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It is clear that the astronomer made a considerable impression on the pregnant Fleming, as when her son was born - in autumn 1879 on a brief trip to Scotland - she named him Edward Pickering Fleming.

The records show that two years later she was hired to work at Harvard Observatory as a permanent employee, doing mathematical calculation and clerical work, shortly after Pickering's famous tirade against his male staff.

However, despite Pickering's decision to employ women as "compuiters" - a term originally used to describe people who manipulated data and performed calculations - there were limits to this early version of male feminism.

The women were not actually allowed to stay up at night and make observations. They were instead restricted to analysing the pictures taken by Pickering, who was a pioneer of astronomical photography.

And, at the turn of the century, when Fleming had established her reputation, she was working 60-hour weeks for $1,500 a year, far less than a newly employed male assistant. Fleming, who was paying for her son to study at the Massachusetts Institute of Technology, was by no means happy about the pay gap, and expressed her annoyance in her diary.

Among her notable achievements - despite having no formal training in astronomy - was a way of classifying stars into 17 different types, which was later named the Pickering-Fleming System. In 1886, she was in charge of a project to classify thousands of stars by the spectrum of light they produced. Four years later, the Draper Catalogue of Stellar Spectra was published, detailing 225,000 stars in nine volumes. Fleming discovered a new and easy way of identifying stars of varying brightness, which proved vital to astronomy, and also selected stars that shone with a constant light to act as comparisons, developing "the first photographic standard for determining the magnitude of star brightness".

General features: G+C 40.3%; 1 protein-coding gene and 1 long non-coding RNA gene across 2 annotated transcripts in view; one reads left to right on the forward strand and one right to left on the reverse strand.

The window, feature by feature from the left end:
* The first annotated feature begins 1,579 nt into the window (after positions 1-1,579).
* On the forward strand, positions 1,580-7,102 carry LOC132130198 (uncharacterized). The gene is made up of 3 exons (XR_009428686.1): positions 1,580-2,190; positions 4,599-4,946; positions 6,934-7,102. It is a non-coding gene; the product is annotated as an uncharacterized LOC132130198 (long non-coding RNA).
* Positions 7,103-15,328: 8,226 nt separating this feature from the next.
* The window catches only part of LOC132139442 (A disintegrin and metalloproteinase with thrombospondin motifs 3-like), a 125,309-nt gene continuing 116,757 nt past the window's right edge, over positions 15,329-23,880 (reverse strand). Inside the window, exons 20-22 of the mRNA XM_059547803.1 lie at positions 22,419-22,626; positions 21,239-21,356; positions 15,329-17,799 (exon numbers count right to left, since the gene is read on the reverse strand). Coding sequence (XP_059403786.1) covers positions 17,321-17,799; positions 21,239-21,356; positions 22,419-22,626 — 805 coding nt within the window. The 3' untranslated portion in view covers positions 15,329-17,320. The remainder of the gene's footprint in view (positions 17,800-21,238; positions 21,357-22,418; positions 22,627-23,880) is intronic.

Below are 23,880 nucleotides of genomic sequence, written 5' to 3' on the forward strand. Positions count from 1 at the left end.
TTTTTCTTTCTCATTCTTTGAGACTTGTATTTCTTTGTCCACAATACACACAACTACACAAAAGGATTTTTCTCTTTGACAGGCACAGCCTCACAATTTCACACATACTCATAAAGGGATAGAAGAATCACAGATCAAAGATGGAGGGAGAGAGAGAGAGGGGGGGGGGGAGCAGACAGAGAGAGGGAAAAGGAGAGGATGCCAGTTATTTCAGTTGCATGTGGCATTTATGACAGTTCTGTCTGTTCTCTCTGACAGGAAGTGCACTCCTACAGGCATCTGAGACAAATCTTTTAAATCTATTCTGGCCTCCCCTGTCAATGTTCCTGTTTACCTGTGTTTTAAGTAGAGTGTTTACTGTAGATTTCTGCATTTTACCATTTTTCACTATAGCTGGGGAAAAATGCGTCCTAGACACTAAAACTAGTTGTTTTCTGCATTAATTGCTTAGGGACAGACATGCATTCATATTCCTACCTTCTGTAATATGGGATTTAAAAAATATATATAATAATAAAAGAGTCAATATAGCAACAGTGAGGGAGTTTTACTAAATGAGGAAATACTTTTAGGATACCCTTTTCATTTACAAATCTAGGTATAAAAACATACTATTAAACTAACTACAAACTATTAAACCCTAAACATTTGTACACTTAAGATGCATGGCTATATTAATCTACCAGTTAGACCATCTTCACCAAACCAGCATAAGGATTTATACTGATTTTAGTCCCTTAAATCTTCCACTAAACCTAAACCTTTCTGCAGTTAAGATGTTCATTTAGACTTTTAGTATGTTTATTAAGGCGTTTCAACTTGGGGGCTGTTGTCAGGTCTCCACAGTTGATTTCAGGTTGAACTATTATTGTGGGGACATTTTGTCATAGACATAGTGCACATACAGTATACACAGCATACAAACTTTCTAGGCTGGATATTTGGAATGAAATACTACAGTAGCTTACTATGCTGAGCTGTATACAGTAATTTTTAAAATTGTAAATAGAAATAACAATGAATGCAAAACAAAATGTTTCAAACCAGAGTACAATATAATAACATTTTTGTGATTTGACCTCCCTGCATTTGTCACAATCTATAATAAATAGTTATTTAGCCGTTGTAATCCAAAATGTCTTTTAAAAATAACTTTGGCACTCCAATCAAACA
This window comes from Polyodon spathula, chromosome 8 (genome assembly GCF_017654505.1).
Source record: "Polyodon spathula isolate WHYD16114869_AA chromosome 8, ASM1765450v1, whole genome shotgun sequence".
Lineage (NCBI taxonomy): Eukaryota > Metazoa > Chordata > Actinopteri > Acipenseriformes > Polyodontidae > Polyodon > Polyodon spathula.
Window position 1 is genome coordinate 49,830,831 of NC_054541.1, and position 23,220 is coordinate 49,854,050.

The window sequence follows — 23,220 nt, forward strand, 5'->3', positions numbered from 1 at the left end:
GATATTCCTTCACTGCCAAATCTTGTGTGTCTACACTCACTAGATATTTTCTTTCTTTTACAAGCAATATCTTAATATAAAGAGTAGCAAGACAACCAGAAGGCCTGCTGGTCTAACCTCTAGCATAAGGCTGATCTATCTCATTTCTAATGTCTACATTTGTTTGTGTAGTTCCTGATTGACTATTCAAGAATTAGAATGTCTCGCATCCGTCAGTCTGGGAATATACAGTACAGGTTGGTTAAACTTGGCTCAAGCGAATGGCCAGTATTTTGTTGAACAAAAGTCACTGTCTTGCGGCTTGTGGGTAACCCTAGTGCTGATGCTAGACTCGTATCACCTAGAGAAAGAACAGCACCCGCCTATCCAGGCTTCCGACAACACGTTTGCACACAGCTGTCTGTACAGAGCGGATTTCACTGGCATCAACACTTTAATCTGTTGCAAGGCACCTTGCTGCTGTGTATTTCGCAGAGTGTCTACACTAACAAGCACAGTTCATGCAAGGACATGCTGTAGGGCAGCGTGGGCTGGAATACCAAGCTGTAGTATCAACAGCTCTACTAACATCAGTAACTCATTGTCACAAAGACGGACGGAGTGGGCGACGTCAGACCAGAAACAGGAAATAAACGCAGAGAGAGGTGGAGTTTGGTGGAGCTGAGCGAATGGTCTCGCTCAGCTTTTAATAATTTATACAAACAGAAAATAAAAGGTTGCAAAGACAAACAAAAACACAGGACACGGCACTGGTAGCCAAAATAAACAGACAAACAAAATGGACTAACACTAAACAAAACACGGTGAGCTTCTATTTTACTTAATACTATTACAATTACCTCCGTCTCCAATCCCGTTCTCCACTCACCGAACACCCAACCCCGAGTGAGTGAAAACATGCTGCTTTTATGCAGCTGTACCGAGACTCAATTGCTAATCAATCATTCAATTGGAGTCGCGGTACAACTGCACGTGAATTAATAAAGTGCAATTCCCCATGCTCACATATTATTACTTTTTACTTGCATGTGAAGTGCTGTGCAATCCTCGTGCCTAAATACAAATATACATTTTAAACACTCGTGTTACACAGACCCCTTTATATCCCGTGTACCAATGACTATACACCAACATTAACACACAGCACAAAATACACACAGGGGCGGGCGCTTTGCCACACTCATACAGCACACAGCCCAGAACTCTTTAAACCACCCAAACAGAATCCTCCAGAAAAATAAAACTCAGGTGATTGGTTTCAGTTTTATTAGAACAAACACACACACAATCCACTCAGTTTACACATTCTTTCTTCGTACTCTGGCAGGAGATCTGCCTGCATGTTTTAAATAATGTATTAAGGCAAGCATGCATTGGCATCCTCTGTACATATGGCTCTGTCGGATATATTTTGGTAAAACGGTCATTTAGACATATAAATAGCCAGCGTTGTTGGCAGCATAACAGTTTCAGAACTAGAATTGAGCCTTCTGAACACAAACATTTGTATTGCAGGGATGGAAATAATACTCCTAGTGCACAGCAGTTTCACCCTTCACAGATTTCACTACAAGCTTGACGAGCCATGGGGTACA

She also discovered 94 of the 107 Wolf-Rayet stars known at the time; these are "superluminous stars" in which helium, rather than hydrogen, plays the bigger part. In 1898, in recognition of her considerable work, she was appointed curator of astronomical photographs at Harvard. In 1910 she published a paper detailing her discovery of "white dwarfs", very hot stars that tend to have a bluish-white colour, which are thought to be stars in the final stages of their existence.

Perhaps her biggest role, though, was as a trailblazer for women in astronomy. Fleming had been put in charge of the female computers of Pickering's Harem in the mid-1880s and also become the editor of all the observatory's publications - a role she disliked, because it got in the way of real astronomy.

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Then, in 1893, at the Chicago World's Fair, she made a landmark speech about women working in astronomy. It prompted other observatories to open their doors to what had previously been a male preserve.